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All Boards >> Irritable Bowel Syndrome Research Library


Reged: 12/09/02
Posts: 7677
Loc: Seattle, WA
Fructose may play role in irritable bowel syndrome
      10/13/03 12:11 PM

Fructose may play role in irritable bowel syndrome

Globe and Mail Update

A diet high in fructose may contribute to symptoms of irritable bowel syndrome, a study released Monday says.

IBS commonly causes symptoms such as diarrhea, constipation, abdominal discomfort and bloating. Researchers at the University of Iowa Hospitals and Clinics in Iowa City have been investigating the effects of a diet high in fructose (the simple sugar found in honey and many types of fruit) on people suffering from IBS.

The researchers have found that there may be a significant portion of the population who are fructose intolerant, and in previous studies, they found that one-third to one-half of people suffering from IBS symptoms are fructose intolerant.

“Although lactose intolerance is well-known, fructose intolerance is just beginning to be recognized,” said one of the study's authors, Dr. Young Choi.

In the study released on Monday, researchers tested 80 patients with suspected IBS and found that 30 were fructose intolerant. Of those 30 patients, half were placed on a diet that eliminated the simple sugar from their diets.

“For those who were compliant, symptoms, such as abdominal pain, bloating and diarrhea, declined significantly,,” the study's authors say.

As well, the prevalence of IBS in the study group decreased, the authors said.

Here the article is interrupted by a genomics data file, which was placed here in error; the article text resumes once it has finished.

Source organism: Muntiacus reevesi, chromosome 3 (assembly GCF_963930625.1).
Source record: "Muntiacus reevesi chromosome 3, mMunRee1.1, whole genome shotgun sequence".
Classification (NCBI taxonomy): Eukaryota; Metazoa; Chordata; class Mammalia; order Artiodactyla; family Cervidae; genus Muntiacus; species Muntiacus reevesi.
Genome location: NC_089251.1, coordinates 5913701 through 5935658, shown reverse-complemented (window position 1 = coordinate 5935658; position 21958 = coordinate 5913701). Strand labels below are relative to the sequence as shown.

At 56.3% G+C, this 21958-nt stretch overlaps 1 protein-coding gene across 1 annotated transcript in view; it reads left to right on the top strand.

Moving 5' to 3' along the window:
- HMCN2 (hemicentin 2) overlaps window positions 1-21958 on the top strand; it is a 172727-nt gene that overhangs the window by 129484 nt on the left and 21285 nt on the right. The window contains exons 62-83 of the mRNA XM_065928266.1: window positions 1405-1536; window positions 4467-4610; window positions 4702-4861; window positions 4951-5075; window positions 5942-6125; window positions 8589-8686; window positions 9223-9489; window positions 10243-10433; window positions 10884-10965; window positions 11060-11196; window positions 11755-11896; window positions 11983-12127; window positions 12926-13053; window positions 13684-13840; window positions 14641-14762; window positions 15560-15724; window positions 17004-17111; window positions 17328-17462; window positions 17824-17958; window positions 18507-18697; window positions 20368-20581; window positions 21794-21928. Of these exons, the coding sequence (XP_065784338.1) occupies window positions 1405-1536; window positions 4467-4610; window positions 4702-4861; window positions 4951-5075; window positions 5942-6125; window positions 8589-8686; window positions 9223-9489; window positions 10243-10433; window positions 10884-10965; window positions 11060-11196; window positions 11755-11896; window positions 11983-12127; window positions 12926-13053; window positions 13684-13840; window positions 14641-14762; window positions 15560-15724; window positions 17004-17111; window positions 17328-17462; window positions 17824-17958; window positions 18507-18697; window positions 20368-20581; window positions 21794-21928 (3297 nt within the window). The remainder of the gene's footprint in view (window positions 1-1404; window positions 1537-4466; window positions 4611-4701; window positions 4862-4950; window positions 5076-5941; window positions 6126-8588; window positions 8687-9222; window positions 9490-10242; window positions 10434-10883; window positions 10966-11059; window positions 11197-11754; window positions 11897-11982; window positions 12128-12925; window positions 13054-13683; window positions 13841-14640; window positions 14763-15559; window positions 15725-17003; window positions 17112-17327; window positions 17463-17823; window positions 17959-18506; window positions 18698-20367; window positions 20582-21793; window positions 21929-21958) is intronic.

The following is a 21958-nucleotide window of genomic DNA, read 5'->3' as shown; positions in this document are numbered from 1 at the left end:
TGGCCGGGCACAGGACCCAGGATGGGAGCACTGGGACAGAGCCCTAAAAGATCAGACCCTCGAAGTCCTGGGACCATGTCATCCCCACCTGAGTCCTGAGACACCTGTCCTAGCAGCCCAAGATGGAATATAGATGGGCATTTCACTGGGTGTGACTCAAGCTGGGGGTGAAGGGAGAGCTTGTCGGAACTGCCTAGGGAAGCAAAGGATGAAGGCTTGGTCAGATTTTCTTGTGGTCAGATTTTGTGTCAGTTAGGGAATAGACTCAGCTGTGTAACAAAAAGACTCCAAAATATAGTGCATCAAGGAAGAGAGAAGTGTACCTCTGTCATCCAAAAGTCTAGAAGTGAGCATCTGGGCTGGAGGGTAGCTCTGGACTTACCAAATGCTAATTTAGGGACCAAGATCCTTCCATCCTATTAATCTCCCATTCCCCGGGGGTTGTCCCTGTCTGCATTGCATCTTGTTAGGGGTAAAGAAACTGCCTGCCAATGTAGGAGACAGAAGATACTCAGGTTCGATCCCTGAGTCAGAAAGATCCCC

Bowel symptoms remained the same among the patients who did not modify their diets, the study says. The authors warn, however, that because of the small sample size, more significant studies are needed to confirm the findings.

However, Dr. Choi said, “a fructose-restricted diet significantly improved symptoms in patients with IBS and fructose intolerance. Fructose intolerance is yet another piece of the IBS puzzle — whose treatment, when adhered to — confers significant benefits.”

IBS affects between 10 and 15 per cent of the U.S. population, according to the study's authors.

Approximately 12.1 per cent of the Canadian population, about 2.8 million Canadians, suffer from the condition, according to a study funded by Zelnorm, a prescription drug for IBS sufferers that just became available in Canada this year.

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Heather is the Administrator of the IBS Message Boards. She’s the author of Eating for IBS and The First Year: IBS, and the CEO of Heather's Tummy Care. Join her IBS Newsletter. Meet Heather on Facebook!

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Subject Posted by Posted on
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